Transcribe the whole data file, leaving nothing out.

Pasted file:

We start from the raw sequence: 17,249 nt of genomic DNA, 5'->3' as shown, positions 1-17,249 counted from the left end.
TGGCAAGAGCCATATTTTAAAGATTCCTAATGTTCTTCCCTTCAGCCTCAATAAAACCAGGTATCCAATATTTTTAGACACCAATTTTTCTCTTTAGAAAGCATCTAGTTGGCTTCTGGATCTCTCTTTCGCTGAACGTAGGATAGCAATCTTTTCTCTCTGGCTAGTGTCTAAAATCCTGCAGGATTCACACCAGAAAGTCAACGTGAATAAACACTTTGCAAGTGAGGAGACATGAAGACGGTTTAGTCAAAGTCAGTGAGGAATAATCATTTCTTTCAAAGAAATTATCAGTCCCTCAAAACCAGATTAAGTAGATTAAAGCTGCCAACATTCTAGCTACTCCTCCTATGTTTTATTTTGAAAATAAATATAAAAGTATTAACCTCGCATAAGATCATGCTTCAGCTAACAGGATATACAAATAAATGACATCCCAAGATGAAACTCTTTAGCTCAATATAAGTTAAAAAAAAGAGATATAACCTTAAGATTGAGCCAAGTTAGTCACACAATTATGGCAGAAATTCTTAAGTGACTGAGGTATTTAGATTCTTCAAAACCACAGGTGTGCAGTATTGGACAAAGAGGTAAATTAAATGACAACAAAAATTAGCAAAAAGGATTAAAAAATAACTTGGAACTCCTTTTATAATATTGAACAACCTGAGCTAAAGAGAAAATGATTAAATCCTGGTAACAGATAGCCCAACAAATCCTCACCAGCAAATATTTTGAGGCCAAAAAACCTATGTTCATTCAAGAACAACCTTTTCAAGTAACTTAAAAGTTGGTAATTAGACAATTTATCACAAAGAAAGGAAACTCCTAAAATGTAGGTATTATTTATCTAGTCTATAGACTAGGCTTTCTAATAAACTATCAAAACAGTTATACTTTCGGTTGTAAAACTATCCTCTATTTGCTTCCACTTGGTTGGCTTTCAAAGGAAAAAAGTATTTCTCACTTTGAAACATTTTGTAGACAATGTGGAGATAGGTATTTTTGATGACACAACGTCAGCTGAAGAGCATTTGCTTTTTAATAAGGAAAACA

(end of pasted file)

We start from the raw sequence: 17,249 nt of genomic DNA, 5'->3' as shown, positions 1-17,249 counted from the left end.
TGGCAAGAGCCATATTTTAAAGATTCCTAATGTTCTTCCCTTCAGCCTCAATAAAACCAGGTATCCAATATTTTTAGACACCAATTTTTCTCTTTAGAAAGCATCTAGTTGGCTTCTGGATCTCTCTTTCGCTGAACGTAGGATAGCAATCTTTTCTCTCTGGCTAGTGTCTAAAATCCTGCAGGATTCACACCAGAAAGTCAACGTGAATAAACACTTTGCAAGTGAGGAGACATGAAGACGGTTTAGTCAAAGTCAGTGAGGAATAATCATTTCTTTCAAAGAAATTATCAGTCCCTCAAAACCAGATTAAGTAGATTAAAGCTGCCAACATTCTAGCTACTCCTCCTATGTTTTATTTTGAAAATAAATATAAAAGTATTAACCTCGCATAAGATCATGCTTCAGCTAACAGGATATACAAATAAATGACATCCCAAGATGAAACTCTTTAGCTCAATATAAGTTAAAAAAAAGAGATATAACCTTAAGATTGAGCCAAGTTAGTCACACAATTATGGCAGAAATTCTTAAGTGACTGAGGTATTTAGATTCTTCAAAACCACAGGTGTGCAGTATTGGACAAAGAGGTAAATTAAATGACAACAAAAATTAGCAAAAAGGATTAAAAAATAACTTGGAACTCCTTTTATAATATTGAACAACCTGAGCTAAAGAGAAAATGATTAAATCCTGGTAACAGATAGCCCAACAAATCCTCACCAGCAAATATTTTGAGGCCAAAAAACCTATGTTCATTCAAGAACAACCTTTTCAAGTAACTTAAAAGTTGGTAATTAGACAATTTATCACAAAGAAAGGAAACTCCTAAAATGTAGGTATTATTTATCTAGTCTATAGACTAGGCTTTCTAATAAACTATCAAAACAGTTATACTTTCGGTTGTAAAACTATCCTCTATTTGCTTCCACTTGGTTGGCTTTCAAAGGAAAAAAGTATTTCTCACTTTGAAACATTTTGTAGACAATGTGGAGATAGGTATTTTTGATGACACAACGTCAGCTGAAGAGCATTTGCTTTTTAATAAGGAAAACA